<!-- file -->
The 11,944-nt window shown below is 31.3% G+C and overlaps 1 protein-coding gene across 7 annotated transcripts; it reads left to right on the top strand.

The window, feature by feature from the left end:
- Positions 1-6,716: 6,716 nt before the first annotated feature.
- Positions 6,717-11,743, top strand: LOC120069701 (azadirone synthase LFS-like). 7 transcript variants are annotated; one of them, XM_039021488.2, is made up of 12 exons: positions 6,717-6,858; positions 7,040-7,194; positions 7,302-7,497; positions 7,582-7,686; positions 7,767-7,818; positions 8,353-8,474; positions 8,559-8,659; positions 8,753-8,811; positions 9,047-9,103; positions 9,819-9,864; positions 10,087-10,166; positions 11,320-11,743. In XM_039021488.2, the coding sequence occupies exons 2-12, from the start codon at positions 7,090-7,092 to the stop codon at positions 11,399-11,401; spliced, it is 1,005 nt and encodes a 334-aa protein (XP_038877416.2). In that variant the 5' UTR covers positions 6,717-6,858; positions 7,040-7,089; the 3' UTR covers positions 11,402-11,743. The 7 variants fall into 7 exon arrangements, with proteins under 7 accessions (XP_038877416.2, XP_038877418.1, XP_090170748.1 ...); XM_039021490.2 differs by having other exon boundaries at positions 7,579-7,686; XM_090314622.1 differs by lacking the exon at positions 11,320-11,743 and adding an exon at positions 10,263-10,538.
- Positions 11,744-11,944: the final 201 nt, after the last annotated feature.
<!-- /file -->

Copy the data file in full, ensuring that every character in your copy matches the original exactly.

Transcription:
The 11,944-nt window shown below is 31.3% G+C and overlaps 1 protein-coding gene across 7 annotated transcripts; it reads left to right on the top strand.

The window, feature by feature from the left end:
- Positions 1-6,716: 6,716 nt before the first annotated feature.
- Positions 6,717-11,743, top strand: LOC120069701 (azadirone synthase LFS-like). 7 transcript variants are annotated; one of them, XM_039021488.2, is made up of 12 exons: positions 6,717-6,858; positions 7,040-7,194; positions 7,302-7,497; positions 7,582-7,686; positions 7,767-7,818; positions 8,353-8,474; positions 8,559-8,659; positions 8,753-8,811; positions 9,047-9,103; positions 9,819-9,864; positions 10,087-10,166; positions 11,320-11,743. In XM_039021488.2, the coding sequence occupies exons 2-12, from the start codon at positions 7,090-7,092 to the stop codon at positions 11,399-11,401; spliced, it is 1,005 nt and encodes a 334-aa protein (XP_038877416.2). In that variant the 5' UTR covers positions 6,717-6,858; positions 7,040-7,089; the 3' UTR covers positions 11,402-11,743. The 7 variants fall into 7 exon arrangements, with proteins under 7 accessions (XP_038877416.2, XP_038877418.1, XP_090170748.1 ...); XM_039021490.2 differs by having other exon boundaries at positions 7,579-7,686; XM_090314622.1 differs by lacking the exon at positions 11,320-11,743 and adding an exon at positions 10,263-10,538.
- Positions 11,744-11,944: the final 201 nt, after the last annotated feature.